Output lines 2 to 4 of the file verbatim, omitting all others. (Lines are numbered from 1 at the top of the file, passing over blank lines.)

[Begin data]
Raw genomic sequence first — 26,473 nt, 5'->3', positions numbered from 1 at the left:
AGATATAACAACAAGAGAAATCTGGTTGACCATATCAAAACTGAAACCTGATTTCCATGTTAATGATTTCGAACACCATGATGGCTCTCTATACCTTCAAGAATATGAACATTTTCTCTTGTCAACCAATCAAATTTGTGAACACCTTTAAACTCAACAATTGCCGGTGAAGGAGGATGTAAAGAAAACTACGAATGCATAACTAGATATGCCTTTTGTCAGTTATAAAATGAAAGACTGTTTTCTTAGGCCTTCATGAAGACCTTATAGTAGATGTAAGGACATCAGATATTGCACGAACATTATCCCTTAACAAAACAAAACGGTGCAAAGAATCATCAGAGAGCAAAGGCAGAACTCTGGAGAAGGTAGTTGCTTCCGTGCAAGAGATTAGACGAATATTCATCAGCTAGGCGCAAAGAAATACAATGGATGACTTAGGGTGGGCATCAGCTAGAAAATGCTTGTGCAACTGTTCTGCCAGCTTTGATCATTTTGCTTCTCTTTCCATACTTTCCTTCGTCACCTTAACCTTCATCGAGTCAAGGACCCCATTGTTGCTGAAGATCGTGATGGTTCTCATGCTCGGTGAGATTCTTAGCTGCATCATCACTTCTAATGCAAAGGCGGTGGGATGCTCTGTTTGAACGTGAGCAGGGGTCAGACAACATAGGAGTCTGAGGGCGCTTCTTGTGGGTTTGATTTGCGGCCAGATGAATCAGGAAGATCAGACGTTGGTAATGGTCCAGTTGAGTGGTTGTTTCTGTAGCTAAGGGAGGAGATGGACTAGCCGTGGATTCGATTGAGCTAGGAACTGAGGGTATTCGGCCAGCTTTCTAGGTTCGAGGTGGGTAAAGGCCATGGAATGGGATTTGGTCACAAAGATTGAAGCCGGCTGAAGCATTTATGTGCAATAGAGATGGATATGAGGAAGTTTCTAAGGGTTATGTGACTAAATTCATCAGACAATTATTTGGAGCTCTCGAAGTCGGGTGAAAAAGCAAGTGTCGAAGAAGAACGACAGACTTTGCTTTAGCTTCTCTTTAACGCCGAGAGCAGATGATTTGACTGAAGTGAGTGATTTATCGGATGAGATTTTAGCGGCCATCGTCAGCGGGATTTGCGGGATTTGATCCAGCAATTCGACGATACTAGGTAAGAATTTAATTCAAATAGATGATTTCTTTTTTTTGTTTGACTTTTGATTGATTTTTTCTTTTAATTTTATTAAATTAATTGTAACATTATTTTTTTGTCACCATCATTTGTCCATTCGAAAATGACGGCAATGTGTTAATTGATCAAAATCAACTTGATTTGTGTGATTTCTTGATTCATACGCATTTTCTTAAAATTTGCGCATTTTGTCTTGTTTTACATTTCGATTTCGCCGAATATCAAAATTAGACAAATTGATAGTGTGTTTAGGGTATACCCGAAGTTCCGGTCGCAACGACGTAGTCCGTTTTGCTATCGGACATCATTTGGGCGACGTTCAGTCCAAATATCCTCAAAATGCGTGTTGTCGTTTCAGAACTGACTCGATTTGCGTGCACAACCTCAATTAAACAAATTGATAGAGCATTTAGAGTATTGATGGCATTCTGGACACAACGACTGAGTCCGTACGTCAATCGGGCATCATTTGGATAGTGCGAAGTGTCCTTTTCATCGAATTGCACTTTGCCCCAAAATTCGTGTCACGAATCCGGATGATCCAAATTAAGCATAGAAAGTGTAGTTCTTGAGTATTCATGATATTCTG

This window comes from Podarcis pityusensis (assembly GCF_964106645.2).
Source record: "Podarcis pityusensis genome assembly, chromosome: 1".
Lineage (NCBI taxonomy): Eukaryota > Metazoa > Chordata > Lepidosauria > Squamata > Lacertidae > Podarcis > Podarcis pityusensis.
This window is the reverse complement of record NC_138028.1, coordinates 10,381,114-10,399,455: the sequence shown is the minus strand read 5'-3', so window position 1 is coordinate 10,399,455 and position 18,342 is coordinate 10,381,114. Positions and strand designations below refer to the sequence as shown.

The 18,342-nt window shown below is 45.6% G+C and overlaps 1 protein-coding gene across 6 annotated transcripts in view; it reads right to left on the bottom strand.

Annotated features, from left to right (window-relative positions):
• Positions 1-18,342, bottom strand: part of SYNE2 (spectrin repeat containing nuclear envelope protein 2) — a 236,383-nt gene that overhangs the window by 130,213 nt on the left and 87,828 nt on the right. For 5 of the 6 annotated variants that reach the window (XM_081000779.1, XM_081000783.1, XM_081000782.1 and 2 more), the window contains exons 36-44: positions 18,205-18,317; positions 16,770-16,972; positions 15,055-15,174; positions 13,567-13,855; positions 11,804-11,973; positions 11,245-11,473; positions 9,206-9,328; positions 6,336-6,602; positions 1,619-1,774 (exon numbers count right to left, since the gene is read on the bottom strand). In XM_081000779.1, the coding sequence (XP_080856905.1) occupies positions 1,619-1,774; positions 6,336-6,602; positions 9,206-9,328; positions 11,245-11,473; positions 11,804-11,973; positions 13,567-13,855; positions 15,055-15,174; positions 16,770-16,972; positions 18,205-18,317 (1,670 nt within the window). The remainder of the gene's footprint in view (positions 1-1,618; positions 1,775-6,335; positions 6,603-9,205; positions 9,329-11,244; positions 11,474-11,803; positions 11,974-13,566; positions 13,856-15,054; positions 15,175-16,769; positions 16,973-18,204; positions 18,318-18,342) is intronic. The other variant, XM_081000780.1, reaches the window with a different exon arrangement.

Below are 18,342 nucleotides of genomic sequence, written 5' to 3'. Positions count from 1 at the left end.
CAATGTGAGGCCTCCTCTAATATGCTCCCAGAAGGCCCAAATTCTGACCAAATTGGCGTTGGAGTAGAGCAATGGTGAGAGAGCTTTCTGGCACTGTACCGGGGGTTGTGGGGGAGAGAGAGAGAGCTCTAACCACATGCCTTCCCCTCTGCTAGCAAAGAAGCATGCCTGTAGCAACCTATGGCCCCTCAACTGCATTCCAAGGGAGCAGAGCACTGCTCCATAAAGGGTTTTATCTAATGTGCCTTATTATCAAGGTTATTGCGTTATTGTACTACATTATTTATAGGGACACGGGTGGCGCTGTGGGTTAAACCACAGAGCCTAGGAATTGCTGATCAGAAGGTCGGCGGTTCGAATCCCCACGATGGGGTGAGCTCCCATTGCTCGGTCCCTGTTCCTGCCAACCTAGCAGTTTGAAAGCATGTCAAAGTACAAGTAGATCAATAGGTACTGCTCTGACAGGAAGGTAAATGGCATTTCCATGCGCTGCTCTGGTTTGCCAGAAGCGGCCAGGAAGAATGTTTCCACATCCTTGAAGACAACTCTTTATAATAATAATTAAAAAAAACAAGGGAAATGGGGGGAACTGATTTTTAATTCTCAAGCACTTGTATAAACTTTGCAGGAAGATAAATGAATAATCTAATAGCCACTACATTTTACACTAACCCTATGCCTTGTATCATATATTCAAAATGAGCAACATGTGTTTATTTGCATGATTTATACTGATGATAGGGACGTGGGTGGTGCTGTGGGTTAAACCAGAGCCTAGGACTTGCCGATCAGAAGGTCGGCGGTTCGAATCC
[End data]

AGATATAACAACAAGAGAAATCTGGTTGACCATATCAAAACTGAAACCTGATTTCCATGTTAATGATTTCGAACACCATGATGGCTCTCTATACCTTCAAGAATATGAACATTTTCTCTTGTCAACCAATCAAATTTGTGAACACCTTTAAACTCAACAATTGCCGGTGAAGGAGGATGTAAAGAAAACTACGAATGCATAACTAGATATGCCTTTTGTCAGTTATAAAATGAAAGACTGTTTTCTTAGGCCTTCATGAAGACCTTATAGTAGATGTAAGGACATCAGATATTGCACGAACATTATCCCTTAACAAAACAAAACGGTGCAAAGAATCATCAGAGAGCAAAGGCAGAACTCTGGAGAAGGTAGTTGCTTCCGTGCAAGAGATTAGACGAATATTCATCAGCTAGGCGCAAAGAAATACAATGGATGACTTAGGGTGGGCATCAGCTAGAAAATGCTTGTGCAACTGTTCTGCCAGCTTTGATCATTTTGCTTCTCTTTCCATACTTTCCTTCGTCACCTTAACCTTCATCGAGTCAAGGACCCCATTGTTGCTGAAGATCGTGATGGTTCTCATGCTCGGTGAGATTCTTAGCTGCATCATCACTTCTAATGCAAAGGCGGTGGGATGCTCTGTTTGAACGTGAGCAGGGGTCAGACAACATAGGAGTCTGAGGGCGCTTCTTGTGGGTTTGATTTGCGGCCAGATGAATCAGGAAGATCAGACGTTGGTAATGGTCCAGTTGAGTGGTTGTTTCTGTAGCTAAGGGAGGAGATGGACTAGCCGTGGATTCGATTGAGCTAGGAACTGAGGGTATTCGGCCAGCTTTCTAGGTTCGAGGTGGGTAAAGGCCATGGAATGGGATTTGGTCACAAAGATTGAAGCCGGCTGAAGCATTTATGTGCAATAGAGATGGATATGAGGAAGTTTCTAAGGGTTATGTGACTAAATTCATCAGACAATTATTTGGAGCTCTCGAAGTCGGGTGAAAAAGCAAGTGTCGAAGAAGAACGACAGACTTTGCTTTAGCTTCTCTTTAACGCCGAGAGCAGATGATTTGACTGAAGTGAGTGATTTATCGGATGAGATTTTAGCGGCCATCGTCAGCGGGATTTGCGGGATTTGATCCAGCAATTCGACGATACTAGGTAAGAATTTAATTCAAATAGATGATTTCTTTTTTTTGTTTGACTTTTGATTGATTTTTTCTTTTAATTTTATTAAATTAATTGTAACATTATTTTTTTGTCACCATCATTTGTCCATTCGAAAATGACGGCAATGTGTTAATTGATCAAAATCAACTTGATTTGTGTGATTTCTTGATTCATACGCATTTTCTTAAAATTTGCGCATTTTGTCTTGTTTTACATTTCGATTTCGCCGAATATCAAAATTAGACAAATTGATAGTGTGTTTAGGGTATACCCGAAGTTCCGGTCGCAACGACGTAGTCCGTTTTGCTATCGGACATCATTTGGGCGACGTTCAGTCCAAATATCCTCAAAATGCGTGTTGTCGTTTCAGAACTGACTCGATTTGCGTGCACAACCTCAATTAAACAAATTGATAGAGCATTTAGAGTATTGATGGCATTCTGGACACAACGACTGAGTCCGTACGTCAATCGGGCATCATTTGGATAGTGCGAAGTGTCCTTTTCATCGAATTGCACTTTGCCCCAAAATTCGTGTCACGAATCCGGATGATCCAAATTAAGCATAGAAAGTGTAGTTCTTGAGTATTCATGATATTCTG

This window comes from Podarcis pityusensis (assembly GCF_964106645.2).
Source record: "Podarcis pityusensis genome assembly, chromosome: 1".